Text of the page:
Sir Richard Bingham, Knight,
Of the ancient family of the Binghams of Bingham
Melcombe in the County of Dorset. He was from
his youth trained up in military affairs, served
in the time of Queen Mary at St. Quentin, in the
Western Isles of Scotland, in the Isle of Candida,
under the Venetians at Cabo, Chrio, and the famous
battle of Lepanto against the Turks, in the Civil
wars of France, in the Netherlands, and at Smer-
wick where the Romans and Irish were vanquished.
Afterwards he was made Governor of Connaught,
where he overthrew the Irish Scots, expelled the
traitorous O’Rourke, supressed divers rebellions,
and that with small charges to Her Majesty, main-
tained the Province in a flourishing state for 13
years. Finally for his services he was made Mar-
shall of Ireland, Governor and General of Leinster.
When at Dublin he dyed January 19th, 1598 (note: 1599 new style)
The war-crime that the Lucan family ancestor perpetrated on the Spanish sailors of the Armada brought to Galway in September 1588 has been commemorated with a much more muted plaque in Forthill Cemetery, Galway the place where they were executed and buried.
Forthill Cemetery Galway
MWEENISH, FÍNIS and MASSON ISLANDS
Mweenish (Máinis) Island is linked to the mainland by a serpentine bitumen causeway that starts at Roisín na Bholgáin and crosses the small islets of Roisín na Chaladh and Oilean Seoige. Tim Robinson in his Gazetteer mentions the pre-causeway (built 1893) low tide stepping stones known as Step na bPeelers, used by the police to try and catch potion makers on Mweenish.
Cé Roisin an Bholgáin
Cé Roisin an Chaladh
Cé Oilean na Seoige
Mweenish Island is known for its boatbuilding or shipwright families. In the case of the Galway Hooker sailing craft, Tim Collins – the wonderfully inclusive maritime historian and voyager (and former medical librarian in NUI Galway) – suggests that the very specific tumblehome design of the classic late 18th century Galway Bay craft evolved from 17th century Dutch cod-fishing boats, also with a tumblehome design, known as Hoekers. The boatbuilding demands of the Connemara islanders meant a shift from the Claddagh basin in Galway to Mweenish in particular. Here Séan O'Laoidhe in the 1840s trained Sean O'Casey, who trained his sons Padraig, Martin and Johnny. In addition the Mulkerrin and Cloherty families passed on the skills of the Saor Bháid from one generation to another. A large hooker, the St Patrick built in 1910 by and restored by Colm Mulkerrin in 1988 crossed the Atlantic in 2002.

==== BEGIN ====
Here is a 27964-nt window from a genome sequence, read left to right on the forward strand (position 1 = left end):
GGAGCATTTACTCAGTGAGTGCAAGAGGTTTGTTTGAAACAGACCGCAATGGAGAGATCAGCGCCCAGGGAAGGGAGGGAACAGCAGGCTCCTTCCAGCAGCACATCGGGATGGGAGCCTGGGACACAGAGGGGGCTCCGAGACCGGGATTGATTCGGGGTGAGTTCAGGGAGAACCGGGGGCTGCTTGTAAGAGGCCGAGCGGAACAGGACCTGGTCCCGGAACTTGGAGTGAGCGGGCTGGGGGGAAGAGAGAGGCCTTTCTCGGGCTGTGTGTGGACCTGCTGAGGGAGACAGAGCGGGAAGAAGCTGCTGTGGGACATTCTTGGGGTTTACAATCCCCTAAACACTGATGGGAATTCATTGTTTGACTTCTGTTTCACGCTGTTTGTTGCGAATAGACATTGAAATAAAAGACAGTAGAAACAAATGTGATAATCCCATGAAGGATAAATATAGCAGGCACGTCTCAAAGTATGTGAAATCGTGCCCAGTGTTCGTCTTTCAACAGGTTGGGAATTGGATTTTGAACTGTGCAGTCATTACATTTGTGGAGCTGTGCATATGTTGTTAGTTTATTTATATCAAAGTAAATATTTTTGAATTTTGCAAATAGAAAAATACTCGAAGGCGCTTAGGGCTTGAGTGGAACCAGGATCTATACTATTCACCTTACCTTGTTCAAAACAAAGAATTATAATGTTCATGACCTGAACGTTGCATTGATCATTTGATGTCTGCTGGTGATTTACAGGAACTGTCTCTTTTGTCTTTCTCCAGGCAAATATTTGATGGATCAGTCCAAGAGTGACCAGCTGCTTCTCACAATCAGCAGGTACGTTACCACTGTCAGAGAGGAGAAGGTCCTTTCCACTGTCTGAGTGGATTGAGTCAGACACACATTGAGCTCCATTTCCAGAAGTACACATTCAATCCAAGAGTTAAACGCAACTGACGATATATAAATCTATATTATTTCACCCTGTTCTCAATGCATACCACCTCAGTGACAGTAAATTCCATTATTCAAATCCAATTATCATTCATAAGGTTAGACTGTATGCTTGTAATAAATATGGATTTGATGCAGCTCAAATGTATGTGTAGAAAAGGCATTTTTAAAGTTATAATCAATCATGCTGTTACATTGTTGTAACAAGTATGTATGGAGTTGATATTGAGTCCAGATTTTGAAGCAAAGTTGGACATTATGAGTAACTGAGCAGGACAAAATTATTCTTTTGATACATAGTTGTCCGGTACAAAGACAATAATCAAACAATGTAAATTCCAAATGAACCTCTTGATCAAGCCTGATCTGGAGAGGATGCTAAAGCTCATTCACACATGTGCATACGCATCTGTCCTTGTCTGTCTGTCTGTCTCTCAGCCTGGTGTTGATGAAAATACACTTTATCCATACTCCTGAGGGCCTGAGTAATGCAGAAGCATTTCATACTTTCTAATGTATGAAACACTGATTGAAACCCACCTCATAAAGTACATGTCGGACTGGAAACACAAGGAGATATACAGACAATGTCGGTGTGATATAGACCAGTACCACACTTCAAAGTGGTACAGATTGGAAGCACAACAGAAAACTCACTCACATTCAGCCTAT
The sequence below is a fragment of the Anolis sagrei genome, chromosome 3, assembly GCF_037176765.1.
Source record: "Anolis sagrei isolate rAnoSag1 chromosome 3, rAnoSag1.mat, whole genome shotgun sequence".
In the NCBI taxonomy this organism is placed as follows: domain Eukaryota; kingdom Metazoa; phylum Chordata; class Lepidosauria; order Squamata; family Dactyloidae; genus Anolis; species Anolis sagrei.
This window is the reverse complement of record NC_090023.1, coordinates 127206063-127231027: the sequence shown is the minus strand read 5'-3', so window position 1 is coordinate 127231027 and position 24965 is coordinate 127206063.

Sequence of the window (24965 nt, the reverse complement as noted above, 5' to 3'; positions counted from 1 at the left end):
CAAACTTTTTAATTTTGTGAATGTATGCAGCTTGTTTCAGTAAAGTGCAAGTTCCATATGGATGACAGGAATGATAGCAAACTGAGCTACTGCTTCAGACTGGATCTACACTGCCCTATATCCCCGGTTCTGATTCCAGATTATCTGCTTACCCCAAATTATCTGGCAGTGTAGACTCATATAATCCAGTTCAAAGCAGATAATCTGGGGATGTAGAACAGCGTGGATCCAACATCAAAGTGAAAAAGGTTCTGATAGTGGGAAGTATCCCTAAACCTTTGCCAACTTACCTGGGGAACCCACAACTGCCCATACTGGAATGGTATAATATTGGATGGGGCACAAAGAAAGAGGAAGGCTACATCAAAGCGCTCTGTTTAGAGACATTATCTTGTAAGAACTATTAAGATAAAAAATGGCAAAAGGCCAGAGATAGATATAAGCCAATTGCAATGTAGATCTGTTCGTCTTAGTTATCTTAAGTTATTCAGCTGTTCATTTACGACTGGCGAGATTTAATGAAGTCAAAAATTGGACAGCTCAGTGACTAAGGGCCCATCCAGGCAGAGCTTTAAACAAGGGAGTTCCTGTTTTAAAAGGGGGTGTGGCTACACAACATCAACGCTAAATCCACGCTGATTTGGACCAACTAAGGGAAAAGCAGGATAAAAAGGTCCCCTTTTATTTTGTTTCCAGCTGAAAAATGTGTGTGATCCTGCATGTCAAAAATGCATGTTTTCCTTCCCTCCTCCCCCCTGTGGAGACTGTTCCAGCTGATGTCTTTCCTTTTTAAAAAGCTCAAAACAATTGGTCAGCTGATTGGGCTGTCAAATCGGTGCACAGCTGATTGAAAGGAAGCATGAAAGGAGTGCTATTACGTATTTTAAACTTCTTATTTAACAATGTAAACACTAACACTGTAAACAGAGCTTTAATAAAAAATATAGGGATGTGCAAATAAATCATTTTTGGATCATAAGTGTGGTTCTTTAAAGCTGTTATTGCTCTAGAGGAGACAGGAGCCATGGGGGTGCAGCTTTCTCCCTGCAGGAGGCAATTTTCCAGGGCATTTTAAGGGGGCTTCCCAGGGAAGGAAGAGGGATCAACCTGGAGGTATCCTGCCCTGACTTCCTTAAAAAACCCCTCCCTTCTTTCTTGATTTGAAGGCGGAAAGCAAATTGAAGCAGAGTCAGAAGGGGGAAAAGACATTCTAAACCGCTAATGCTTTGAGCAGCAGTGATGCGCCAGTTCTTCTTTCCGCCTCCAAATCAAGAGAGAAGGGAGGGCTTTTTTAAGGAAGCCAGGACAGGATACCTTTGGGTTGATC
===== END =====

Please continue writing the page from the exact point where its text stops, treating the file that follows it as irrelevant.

Currachs have much older history stretching back to the coracles or hide-covered craft of bronze-age Europe. Their are about seven to eight design variants on the west coast of Ireland alone.
SAINT MacDARA’S ISLAND
Although the 16th July every year is the date that the people of the Iorras Aintheach gather on the island to celebrate the patron saint of Moyrus parish and Connemara fishermen in general, St MacDara, a very early hermit Saint, ecclesiastical feast day is the 28th September, the same time of the year that the Spanish sailors in 1588 met their deaths in full view of the small 7th century chapel with corballed roof (restored 1975) on this tiny island. It is customary for all sailing boats coming in proximity to the island to dip their sails three times.
There is some controversy about the Saint's given name. According to the Ordanance Survey letters of 1839 the saint's name was Sionnach, which is the Irish for fox. Tim Robinson thinks this most unlikely given the superstitions Connemara and Claddagh fishermen had about hares, foxes or rabbits being seen dead or alive before they went fishing. Tim Robinson and indeed the 12th century abbot Marianus Gorman (Maelmuire O'Dunian) in his Martyrology gives the first name as Sinach, which may or may not derive from Síonadh the Irish for storm.
Perhaps St MacDara took his name from the peninsula rather than the other way round.
Michael D. Higgins, the current President of Ireland once said (when working as an academic sociologist) in praise of the voyager fisherman,
"The migrant is the norm in coastal parishes. The deviant is the person who does not move."
I think that perhaps in the case of Iorras Aintheach, and its determination to exist by creating any number of portals (the quays) to the outside world it not so much a "deviant" who stays but a "defiant".